The fourth and final panel examined non-presidential administration, focusing on two new papers: The first by Yale University’s Brian Libgober on “Agency Failure and Individual Accountability,” and the second on “Judicial Administration” by Arizona State University’s Bijal Shah. Maureen Ohlhausen, former FTC Commissioner and current Partner at Baker Botts, joined the authors in the discussion. The panel was moderated by the Honorable Stephen F. Williams, Senior Judge for the U.S. Court of Appeals for the D.C. Circuit. The papers and video are available at: https://administrativestate.gmu.edu/events/bureaucracy-and-presidential-administration/.

On February 6, 2020, the Gray Center hosted a public policy conference on “Bureaucracy and Presidential Administration: Expertise and Accountability in Constitutional Government.” The conference was inspired in part by James Q. Wilson’s book, Bureaucracy, and Elena Kagan’s article, “Presidential Administration.” The panel sessions centered around new papers the Gray Center helped to incubate on the history of civil service; on presidential power; on bureaucracy; and on several other important questions of expertise and accountability. Keynote remarks on “The Need for Professionalism” were given by Jonathan Rauch, a Senior Fellow at the Brookings Institution.

The third panel looked at the tools of administrative management. It centered around two new papers: One on “Central Clearance as Presidential Management” by Andrew Rudalevige of Bowdoin College, and the other on “Regulating Agencies: Using Regulatory Instruments as a Pathway to Improve Benefit-Cost Analysis” by panelist Christopher Carrigan of the George Washington University’s Trachtenberg School, and his coauthors, Mark Febrizio of the George Washington University Regulatory Studies Center and Stuart Shapiro of Rutgers University. Rudalevige and Carrigan were joined on the panel by Lisa Heinzerling of the Georgetown University Law Center and Susan Dudley of the GWU Regulatory Studies Center. The discussion was moderated by Philip Wallach of the R Street Institute.

On February 6, 2020, the Gray Center hosted a public policy conference on “Bureaucracy and Presidential Administration: Expertise and Accountability in Constitutional Government.” The conference was inspired in part by James Q. Wilson’s book, Bureaucracy, and Elena Kagan’s article, “Presidential Administration.” The panel sessions centered around new papers the Gray Center helped to incubate on the history of civil service; on presidential power; on bureaucracy; and on several other important questions of expertise and accountability. Keynote remarks on “The Need for Professionalism” were given by Jonathan Rauch, a Senior Fellow at the Brookings Institution.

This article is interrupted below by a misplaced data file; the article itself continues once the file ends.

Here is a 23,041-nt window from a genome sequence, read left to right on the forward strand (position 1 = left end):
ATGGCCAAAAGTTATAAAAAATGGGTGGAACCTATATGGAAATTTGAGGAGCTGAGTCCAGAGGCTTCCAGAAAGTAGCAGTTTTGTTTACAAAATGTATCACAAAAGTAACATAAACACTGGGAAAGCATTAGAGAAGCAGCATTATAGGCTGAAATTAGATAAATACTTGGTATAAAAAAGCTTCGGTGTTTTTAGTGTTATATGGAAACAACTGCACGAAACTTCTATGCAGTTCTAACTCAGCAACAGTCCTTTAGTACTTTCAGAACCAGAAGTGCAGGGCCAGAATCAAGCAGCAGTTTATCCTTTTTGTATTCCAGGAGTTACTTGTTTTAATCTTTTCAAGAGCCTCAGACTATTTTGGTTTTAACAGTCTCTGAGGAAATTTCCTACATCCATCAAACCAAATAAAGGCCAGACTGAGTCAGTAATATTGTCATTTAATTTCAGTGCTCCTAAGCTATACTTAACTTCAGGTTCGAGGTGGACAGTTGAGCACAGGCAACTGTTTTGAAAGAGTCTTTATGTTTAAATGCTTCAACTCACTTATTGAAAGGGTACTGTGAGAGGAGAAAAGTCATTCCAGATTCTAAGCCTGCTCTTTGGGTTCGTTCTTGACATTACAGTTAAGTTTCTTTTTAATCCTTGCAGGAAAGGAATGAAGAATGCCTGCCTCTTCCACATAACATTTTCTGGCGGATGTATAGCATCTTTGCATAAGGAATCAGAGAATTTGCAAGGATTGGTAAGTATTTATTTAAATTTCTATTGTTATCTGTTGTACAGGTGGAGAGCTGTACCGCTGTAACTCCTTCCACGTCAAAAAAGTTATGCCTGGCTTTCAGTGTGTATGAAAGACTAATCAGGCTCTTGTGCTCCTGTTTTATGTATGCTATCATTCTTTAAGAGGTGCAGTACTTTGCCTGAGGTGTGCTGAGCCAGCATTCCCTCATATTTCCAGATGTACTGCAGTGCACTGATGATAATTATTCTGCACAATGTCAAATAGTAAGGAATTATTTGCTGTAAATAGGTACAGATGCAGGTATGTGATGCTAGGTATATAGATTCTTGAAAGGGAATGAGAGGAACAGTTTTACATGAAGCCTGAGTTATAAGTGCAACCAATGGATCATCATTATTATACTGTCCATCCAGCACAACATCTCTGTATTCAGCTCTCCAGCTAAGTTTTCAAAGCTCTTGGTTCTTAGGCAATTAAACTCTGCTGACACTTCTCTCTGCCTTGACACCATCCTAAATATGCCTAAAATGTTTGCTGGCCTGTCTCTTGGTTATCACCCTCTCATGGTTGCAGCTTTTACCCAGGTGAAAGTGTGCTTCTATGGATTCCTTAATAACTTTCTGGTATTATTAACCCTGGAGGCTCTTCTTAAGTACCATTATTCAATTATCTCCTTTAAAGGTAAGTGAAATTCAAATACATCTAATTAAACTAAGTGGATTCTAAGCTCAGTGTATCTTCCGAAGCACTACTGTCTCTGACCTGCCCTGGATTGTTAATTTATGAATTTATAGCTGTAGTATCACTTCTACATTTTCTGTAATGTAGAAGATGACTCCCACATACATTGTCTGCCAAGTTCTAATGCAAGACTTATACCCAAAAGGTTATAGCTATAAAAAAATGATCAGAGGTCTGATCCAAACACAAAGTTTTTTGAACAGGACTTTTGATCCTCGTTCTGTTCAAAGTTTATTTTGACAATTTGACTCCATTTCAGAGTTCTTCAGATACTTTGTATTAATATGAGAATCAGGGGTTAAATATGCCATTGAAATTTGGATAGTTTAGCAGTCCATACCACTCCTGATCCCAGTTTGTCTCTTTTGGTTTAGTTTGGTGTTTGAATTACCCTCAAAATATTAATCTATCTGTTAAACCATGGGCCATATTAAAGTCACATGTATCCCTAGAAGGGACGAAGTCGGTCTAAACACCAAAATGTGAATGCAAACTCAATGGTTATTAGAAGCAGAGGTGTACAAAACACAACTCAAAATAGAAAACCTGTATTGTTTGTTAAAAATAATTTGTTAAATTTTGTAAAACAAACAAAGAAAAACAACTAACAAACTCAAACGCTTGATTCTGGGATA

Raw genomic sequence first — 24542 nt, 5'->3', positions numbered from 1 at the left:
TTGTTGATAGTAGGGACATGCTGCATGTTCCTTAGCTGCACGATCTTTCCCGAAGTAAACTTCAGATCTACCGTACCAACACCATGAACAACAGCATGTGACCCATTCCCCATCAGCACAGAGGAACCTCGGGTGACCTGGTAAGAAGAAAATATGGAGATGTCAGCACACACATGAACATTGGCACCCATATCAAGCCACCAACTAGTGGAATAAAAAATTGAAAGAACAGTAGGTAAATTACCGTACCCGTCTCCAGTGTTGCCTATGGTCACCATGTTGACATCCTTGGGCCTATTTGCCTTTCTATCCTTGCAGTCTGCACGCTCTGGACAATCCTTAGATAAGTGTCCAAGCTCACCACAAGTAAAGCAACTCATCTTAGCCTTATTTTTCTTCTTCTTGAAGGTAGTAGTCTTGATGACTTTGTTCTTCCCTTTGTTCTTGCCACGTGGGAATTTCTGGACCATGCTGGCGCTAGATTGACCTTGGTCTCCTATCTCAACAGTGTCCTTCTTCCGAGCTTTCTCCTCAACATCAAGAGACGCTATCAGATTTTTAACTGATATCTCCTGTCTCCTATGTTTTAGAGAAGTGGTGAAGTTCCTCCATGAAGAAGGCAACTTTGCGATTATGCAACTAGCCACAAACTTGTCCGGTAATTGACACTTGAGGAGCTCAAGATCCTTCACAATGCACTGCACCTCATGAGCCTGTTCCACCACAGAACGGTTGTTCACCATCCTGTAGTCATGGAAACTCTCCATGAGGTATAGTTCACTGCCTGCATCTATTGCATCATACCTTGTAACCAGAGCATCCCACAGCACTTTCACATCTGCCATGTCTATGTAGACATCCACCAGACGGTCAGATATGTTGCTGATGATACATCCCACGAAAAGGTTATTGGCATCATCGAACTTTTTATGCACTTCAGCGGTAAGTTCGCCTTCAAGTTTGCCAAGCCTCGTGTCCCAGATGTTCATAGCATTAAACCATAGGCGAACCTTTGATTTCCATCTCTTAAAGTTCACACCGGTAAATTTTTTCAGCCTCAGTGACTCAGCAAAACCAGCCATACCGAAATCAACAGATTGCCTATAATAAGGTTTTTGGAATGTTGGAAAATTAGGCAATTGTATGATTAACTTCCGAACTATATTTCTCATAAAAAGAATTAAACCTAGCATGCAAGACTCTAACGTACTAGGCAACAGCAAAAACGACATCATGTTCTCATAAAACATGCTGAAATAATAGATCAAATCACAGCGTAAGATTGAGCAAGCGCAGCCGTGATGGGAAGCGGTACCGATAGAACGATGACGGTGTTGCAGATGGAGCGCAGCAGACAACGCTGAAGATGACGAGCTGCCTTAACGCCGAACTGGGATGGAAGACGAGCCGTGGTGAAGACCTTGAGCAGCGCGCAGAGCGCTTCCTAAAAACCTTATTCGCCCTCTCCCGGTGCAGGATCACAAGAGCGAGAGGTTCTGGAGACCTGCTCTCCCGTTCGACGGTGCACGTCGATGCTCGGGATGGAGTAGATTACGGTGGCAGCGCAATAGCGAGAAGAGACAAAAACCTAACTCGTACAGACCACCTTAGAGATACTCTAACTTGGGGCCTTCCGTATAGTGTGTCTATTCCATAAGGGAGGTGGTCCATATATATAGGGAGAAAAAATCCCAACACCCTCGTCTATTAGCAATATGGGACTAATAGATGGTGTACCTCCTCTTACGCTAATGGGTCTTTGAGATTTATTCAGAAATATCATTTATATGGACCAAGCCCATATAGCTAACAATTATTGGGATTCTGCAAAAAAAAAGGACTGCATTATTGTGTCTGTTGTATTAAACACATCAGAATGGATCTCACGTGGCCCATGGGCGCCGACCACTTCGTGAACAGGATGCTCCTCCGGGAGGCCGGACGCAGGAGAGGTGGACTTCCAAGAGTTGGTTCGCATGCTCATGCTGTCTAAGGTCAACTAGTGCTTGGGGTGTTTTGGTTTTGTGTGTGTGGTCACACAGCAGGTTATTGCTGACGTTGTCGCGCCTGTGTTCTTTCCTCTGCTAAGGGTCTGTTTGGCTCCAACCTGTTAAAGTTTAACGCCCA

In his presentation, Mr. Rauch discussed professionalism as a lost virtue in modern life and modern administration. The video is available at https://administrativestate.gmu.edu/events/bureaucracy-and-presidential-administration/.

On February 6, 2020, the Gray Center hosted a public policy conference on “Bureaucracy and Presidential Administration: Expertise and Accountability in Constitutional Government.” The conference was inspired in part by James Q. Wilson’s book, Bureaucracy, and Elena Kagan’s article, “Presidential Administration.” The panel sessions centered around new papers the Gray Center helped to incubate on the history of civil service; on presidential power; on bureaucracy; and on several other important questions of expertise and accountability. Keynote remarks on “The Need for Professionalism” were given by Jonathan Rauch, a Senior Fellow at the Brookings Institution.

The second panel examined presidential administration and bureaucracy. It revolved around two new papers: “Restoring Accountability to the Executive Branch” by Philip K. Howard of Covington & Burling, and “Presidential Administration, the Appointment of ALJS and the Future of For Cause Protection” by Paul R. Verkuil of the Administrative Conference of the United States. They were joined in discussion by Ambassador C. Boyden Gray of Boyden Gray & Associates, who is also affiliated with the Gray Center as a Distinguished Senior Fellow and a Member of the Center’s Advisory Council. The panel was moderated by the Gray Center’s Executive Director, Adam White. The papers and video are available at: https://administrativestate.gmu.edu/events/bureaucracy-and-presidential-administration/.